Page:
Traffic Stop Lynchburg Virginia Lawyer Probable Cause Drug Possession
James v. Commonwealth
Defendant was stopped for speeding by a state police officer and the officer observed a pack of cigarette wrapping papers on the floorboard of defendant’s car. The officer also observed a brown paper bag folded up beside defendant’s driver’s seat. The officer picked up the bag, looked in it, and discovered marijuana in the bag. Defendant was ultimately convicted of possessing marijuana and he appealed, claiming that the officer did not have probable cause to look in the bag.
- Whether the officer had probable cause to believe that defendant possessed marijuana?
The court agreed and reversed the trial court’s judgment. The officer testified that the reason he looked in the bag was based purely on the fact that he saw the cigarette papers lying underneath defendant’s feet on the driver’s side of the car. The court found that it would have been rational to believe that the bag contained tobacco, defendant’s lunch, or any other lawful substance. Thus, the officer did not have probable cause to believe that defendant possessed marijuana and the marijuana evidence was improperly admitted.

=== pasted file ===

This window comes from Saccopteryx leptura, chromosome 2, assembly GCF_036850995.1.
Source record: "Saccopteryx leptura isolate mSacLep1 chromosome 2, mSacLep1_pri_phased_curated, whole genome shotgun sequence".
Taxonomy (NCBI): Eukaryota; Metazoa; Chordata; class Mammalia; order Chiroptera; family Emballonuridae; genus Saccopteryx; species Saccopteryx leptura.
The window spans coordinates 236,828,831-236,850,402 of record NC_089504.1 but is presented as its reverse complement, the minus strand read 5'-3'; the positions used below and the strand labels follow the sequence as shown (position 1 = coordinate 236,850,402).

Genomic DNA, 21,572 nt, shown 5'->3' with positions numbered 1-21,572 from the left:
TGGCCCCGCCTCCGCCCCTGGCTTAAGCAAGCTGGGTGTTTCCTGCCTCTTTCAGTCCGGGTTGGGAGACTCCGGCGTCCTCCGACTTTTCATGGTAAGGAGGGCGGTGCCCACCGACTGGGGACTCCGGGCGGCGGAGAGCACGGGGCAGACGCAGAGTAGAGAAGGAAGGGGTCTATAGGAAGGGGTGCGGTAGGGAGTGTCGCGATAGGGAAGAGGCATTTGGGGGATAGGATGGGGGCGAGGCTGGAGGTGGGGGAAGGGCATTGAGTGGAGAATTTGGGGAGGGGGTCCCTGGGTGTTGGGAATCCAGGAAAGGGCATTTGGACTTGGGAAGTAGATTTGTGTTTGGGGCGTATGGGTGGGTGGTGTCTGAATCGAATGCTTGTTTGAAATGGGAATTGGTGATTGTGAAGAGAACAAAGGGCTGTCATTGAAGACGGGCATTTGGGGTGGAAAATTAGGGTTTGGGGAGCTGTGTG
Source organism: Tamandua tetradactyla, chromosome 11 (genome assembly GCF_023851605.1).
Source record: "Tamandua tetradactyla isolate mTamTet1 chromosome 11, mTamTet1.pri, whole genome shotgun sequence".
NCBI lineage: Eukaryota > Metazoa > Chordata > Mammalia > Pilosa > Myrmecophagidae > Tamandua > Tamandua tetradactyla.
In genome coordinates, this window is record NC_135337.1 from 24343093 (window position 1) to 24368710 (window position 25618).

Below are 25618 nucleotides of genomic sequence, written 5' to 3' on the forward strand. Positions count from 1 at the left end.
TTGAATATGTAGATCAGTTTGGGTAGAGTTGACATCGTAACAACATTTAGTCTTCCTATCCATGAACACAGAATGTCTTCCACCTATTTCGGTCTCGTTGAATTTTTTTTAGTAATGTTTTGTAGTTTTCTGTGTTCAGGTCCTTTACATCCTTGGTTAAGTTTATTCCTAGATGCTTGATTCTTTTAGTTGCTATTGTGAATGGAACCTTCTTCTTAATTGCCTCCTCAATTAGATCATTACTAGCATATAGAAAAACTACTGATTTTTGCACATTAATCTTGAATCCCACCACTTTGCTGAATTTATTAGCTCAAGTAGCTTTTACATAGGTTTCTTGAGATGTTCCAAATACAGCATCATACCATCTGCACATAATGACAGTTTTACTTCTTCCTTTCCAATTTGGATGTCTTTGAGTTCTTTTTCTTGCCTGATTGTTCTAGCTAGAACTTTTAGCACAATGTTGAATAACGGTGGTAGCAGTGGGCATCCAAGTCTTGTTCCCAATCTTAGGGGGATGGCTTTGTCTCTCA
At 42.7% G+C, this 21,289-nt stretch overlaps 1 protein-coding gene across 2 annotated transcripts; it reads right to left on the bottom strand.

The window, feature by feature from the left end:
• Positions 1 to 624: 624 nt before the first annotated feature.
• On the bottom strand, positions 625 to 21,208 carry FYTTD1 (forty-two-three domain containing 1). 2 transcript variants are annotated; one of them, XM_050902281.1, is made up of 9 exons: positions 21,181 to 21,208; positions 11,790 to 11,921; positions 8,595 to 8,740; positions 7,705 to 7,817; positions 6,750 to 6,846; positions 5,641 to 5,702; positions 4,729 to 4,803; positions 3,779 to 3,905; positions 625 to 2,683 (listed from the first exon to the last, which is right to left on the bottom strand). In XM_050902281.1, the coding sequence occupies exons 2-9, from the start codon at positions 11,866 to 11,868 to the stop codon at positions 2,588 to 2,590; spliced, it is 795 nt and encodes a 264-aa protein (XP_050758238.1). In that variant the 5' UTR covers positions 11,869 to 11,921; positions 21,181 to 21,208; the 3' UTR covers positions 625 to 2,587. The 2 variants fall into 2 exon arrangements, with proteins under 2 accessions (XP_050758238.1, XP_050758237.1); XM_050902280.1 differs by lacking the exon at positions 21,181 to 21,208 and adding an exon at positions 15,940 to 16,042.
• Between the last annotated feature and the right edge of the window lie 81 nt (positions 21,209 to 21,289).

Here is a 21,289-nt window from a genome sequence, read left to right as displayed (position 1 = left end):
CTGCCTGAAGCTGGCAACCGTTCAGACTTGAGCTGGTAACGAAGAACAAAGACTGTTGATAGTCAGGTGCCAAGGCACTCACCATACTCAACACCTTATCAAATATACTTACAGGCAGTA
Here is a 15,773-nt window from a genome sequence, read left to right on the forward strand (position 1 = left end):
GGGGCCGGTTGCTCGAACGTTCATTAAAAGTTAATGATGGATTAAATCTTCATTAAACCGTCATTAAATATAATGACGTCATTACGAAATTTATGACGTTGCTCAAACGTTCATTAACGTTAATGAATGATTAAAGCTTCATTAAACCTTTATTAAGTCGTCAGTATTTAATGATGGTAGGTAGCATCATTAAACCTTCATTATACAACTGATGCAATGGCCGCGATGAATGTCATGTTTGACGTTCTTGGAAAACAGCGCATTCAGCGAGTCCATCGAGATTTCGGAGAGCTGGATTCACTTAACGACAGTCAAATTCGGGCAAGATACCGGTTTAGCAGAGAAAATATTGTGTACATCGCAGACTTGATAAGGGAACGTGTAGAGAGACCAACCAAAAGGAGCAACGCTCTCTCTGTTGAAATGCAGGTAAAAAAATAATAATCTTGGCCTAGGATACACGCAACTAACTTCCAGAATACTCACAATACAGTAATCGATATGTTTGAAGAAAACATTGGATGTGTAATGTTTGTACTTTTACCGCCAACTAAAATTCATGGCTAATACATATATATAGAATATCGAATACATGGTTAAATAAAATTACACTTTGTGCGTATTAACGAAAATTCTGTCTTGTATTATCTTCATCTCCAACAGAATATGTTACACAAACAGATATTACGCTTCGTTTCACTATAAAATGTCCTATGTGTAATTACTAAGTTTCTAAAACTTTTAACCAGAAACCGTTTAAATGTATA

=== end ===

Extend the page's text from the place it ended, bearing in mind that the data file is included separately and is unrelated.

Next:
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Article written by A Sris
These summaries are provided by the SRIS Law Group. They represent the firm’s unofficial views of the Justices’ opinions. The original opinions should be consulted for their authoritative content.